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Automated Identification of Nucleotide Sequences

STITCH is a computer program that processes raw nucleotide-sequence data to automatically remove unwanted vector information, perform reverse-complement comparison, stitch shorter sequences together to make longer ones to which the shorter ones presumably belong, and search against the user’s choice of private and Internet-accessible public 16S rRNA databases. [“16S rRNA” denotes a ribosomal ribonucleic acid (rRNA) sequence that is common to all organisms.] In STITCH, a template 16S rRNA sequence is used to position forward and reverse reads. STITCH then automatically searches known 16S rRNA sequences in the user’s chosen database(s) to find the sequence most similar to (the sequence that lies at the smallest edit distance from) each spliced sequence.

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Balloon Design Software

PlanetaryBalloon Version 5.0 is a software package for the design of meridionally lobed planetary balloons. It operates in a Windows environment, and programming was done in Visual Basic 6. By including the effects of circular lobes with load tapes, skin mass, hoop and meridional stress, and elasticity in the structural elements, a more accurate balloon shape of practical construction can be determined as well as the room-temperature cut pattern for the gore shapes. The computer algorithm is formulated for sizing meridionally lobed balloons for any generalized atmosphere or planet. This also covers zero-pressure, overpressure, and super-pressure balloons. Low circumferential loads with meridionally reinforced load tapes will produce shapes close to what are known as the “natural shape.”

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Fusing Image Data for Calculating Position of an Object

A computer program has been written for use in maintaining the calibration, with respect to the positions of imaged objects, of a stereoscopic pair of cameras on each of the Mars Explorer Rovers Spirit and Opportunity. The program identifies and locates a known object in the images. The object in question is part of a Mössbauer spectrometer located at the tip of a robot arm, the kinematics of which are known.

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Analysis Method for Quantifying Vehicle Design Goals

A document discusses a method for using Design Structure Matrices (DSM), coupled with high-level tools representing important life-cycle parameters, to comprehensively conceptualize a flight/ground space transportation system design by dealing with such variables as performance, up-front costs, downstream operations costs, and reliability. This approach also weighs operational approaches based on their effect on upstream design variables so that it is possible to readily, yet defensibly, establish linkages between operations and these upstream variables.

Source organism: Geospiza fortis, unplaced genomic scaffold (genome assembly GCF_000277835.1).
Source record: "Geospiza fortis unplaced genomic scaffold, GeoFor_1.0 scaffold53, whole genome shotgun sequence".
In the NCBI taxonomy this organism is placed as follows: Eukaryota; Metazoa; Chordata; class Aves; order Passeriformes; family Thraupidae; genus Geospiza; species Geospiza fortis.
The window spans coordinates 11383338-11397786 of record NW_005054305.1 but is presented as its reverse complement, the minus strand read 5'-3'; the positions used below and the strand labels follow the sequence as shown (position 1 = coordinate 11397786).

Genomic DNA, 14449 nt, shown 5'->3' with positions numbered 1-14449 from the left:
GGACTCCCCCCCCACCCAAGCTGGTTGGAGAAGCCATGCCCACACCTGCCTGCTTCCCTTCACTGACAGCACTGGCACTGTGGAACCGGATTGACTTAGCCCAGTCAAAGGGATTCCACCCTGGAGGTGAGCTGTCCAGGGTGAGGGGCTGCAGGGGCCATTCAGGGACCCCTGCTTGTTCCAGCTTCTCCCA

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Improved Tracking of Targets by Cameras on a Mars Rover

A paper describes a method devised to increase the robustness and accuracy of tracking of targets by means of three stereoscopic pairs of video cameras on a Mars-rover-type exploratory robotic vehicle. Two of the camera pairs are mounted on a mast that can be adjusted in pan and tilt; the third camera pair is mounted on the main vehicle body. Elements of the method include a mast calibration, a camera-pointing algorithm, and a purely geometric technique for handing off tracking between different camera pairs at critical distances as the rover approaches a target of interest.

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GVIPS Models and Software

Two reports discuss, respectively, (1) the generalized viscoplasticity with potential structure (GVIPS) class of mathematical models and (2) the Constitutive Material Parameter Estimator (COMPARE) computer program. GVIPS models are constructed within a thermodynamics- and potential-based theoretical framework, wherein one uses internal state variables and derives constitutive equations for both the reversible (elastic) and the irreversible (viscoplastic) behaviors of materials. Because of the underlying potential structure, GVIPS models not only capture a variety of material behaviors but also are very computationally efficient.

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Error Rates and Channel Capacities in Multipulse PPM

It is now possible to compare expected performances of candidate modulation schemes. A method of computing channel capacities and error rates in multipulse pulse-position modulation (multipulse PPM) has been developed. The method makes it possible, when designing an optical PPM communication system, to determine whether and under what conditions a given multipulse PPM scheme would be more or less advantageous, relative to other candidate modulation schemes.

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